A pair of lookalikes, one a former French aristocrat and the other an alcoholic English lawyer, fall in love with the same woman amongst the turmoil of the French Revolution.

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, (uncredited)

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(novel), (screen play) | 5 more credits »
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Cast

Cast overview, first billed only:
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Elizabeth Allan ...
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Blanche Yurka ...
Henry B. Walthall ...
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Walter Catlett ...
Fritz Leiber ...
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Mitchell Lewis ...
Claude Gillingwater ...
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Storyline

An elaborate adaptation of Dickens' classic tale of the French Revolution. Dissipated lawyer Sydney Carton defends emigre Charles Darnay from charges of spying against England. He becomes enamored of Darnay's fiancée, Lucie Manette, and agrees to help her save Darnay from the guillotine when he is captured by Revolutionaries in Paris. Written by Marg Baskin <marg@asd.raytheon.ca>

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Taglines:

The most dramatic love story in the history of literature! See more »

Genres:

Drama | History | Romance

Certificate:

Not Rated | See all certifications »

Parents Guide:

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Details

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Release Date:

25 December 1935 (USA)  »

Also Known As:

Charles Dickens' 'A Tale of Two Cities'  »

Company Credits

Production Co:

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Technical Specs

Runtime:

| (video)

Sound Mix:

(Western Electric Sound System)

Aspect Ratio:

1.37 : 1
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Did You Know?

Trivia

Actor Ronald Colman agreed to play the role of Sydney Carton with the sole condition that he not also be required to play the role of Charles Darnay, as was usually expected in adaptations of the Dickens novel. The plot of 'A Tale of Two Cities' turns on the physical resemblance between the two characters. Colman had long wanted to play Sidney Carton, and was even willing to shave off his beloved mustache to play the part. See more »

Goofs

Close up of a paper reporting arrest of Charles Darnay shows a Reuters report. The action takes place in 1785...Paul Reuter was born in 1816 and did not set up his eponymous news agency until 1850. See more »

Quotes

C.J. Stryver: [in court] Mr. Barsad, have you ever been kicked?
Barsad: Certainly not.
C.J. Stryver: Come, come, Mr. Barsad, weren't you one time kicked downstairs?
Barsad: Well, once I was kicked at the top of the stairs, but I fell down the stairs of my own will and wolition.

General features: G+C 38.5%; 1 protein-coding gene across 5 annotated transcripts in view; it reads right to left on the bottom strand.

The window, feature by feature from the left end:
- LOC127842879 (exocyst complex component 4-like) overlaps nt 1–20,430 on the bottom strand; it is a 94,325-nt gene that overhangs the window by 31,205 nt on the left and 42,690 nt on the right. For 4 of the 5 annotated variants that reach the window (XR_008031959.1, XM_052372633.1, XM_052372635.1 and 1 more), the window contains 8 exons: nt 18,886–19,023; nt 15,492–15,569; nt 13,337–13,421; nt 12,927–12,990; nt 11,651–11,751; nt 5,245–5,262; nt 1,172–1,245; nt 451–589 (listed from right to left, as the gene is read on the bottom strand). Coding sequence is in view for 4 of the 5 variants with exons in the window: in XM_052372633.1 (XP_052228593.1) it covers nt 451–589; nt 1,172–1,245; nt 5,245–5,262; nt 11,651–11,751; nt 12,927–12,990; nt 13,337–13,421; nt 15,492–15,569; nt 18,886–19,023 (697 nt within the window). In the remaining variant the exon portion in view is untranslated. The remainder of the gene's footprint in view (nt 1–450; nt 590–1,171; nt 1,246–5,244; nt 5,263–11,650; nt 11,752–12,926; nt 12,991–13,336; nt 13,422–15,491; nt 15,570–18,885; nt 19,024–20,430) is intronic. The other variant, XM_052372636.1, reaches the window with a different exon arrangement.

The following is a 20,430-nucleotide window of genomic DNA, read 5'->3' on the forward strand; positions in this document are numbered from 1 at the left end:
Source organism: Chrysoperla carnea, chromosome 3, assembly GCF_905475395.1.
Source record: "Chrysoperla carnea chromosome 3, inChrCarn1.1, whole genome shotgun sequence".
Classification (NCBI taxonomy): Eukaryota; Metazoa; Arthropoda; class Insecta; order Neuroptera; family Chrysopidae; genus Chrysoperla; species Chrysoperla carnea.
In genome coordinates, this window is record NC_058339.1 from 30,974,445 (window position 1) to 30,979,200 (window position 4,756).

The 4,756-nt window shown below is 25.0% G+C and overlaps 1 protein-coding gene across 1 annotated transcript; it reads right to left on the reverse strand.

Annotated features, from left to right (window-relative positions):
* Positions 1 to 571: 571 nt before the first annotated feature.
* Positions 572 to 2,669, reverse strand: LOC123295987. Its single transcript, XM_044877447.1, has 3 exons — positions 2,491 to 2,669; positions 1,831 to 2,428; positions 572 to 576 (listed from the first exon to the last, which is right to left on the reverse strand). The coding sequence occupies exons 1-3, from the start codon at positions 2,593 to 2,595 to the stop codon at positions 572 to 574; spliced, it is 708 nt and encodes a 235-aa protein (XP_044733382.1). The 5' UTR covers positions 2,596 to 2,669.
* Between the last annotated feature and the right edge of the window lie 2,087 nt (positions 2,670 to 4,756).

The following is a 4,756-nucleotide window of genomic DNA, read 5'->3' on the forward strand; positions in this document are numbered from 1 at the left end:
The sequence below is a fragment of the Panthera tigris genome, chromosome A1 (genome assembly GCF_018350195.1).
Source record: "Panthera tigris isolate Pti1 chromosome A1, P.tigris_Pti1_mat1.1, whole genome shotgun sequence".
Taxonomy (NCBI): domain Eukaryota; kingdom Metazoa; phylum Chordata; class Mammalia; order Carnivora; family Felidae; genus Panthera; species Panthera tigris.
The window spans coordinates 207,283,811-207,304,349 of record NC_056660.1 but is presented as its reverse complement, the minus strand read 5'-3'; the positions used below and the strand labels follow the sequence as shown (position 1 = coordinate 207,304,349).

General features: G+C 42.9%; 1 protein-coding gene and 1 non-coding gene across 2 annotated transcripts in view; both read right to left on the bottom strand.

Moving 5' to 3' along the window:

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Connections

Referenced in Futurama: A Tale of Two Santas (2001) See more »

Soundtracks

Egmont Overture, Op. 84
(1809-10) (uncredited)
Written by Ludwig van Beethoven
Freely arranged by Herbert Stothart
Played as background music by The MGM Symphony Orchestra
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User Reviews

Excellent Adaptation With Colman & Much More
29 October 2004 | by (Ohio) – See all my reviews

Perhaps best known for Ronald Colman's signature performance as Sidney Carton, this excellent adaptation of Dickens's "A Tale of Two Cities" also has a lot of other strengths to offer. Colman is joined by the likes of Edna May Oliver and Basil Rathbone in a fine cast that brings the characters to life. The story itself is filled with good scenes, ranging from the exciting Bastille scene to courtroom showdowns to important confrontations between the characters.

The novel contains a lot more material than would ever fit into a normal-length movie, and the screenplay does a good job of selecting sequences that fit together and that work well on the screen. While differing in places from the original, it preserves the most important themes and ideas. The French Revolution is an interesting and multi-layered subject, and a good number of high-quality classic films are set in the period. The Dickens novel, in particular, lends itself readily to a cinema adaptation.

The role of Sidney Carton is almost an actor's dream, an unlikely hero who has to battle his own limitations as well as the situation around him. Colman's classic style does full justice to the role, making the character fully sympathetic without pretending that he is something he is not, and without drawing attention away from the overall themes and focus of the story. Most present-day actors would be far too self-absorbed to play the role as it should be played.

Almost everything in this version is satisfying and enjoyable. It combines plenty of drama with some good lighter moments and period detail, almost all of it done with skill. Colman himself clinches it with his memorable portrayal of a challenging and interesting character.


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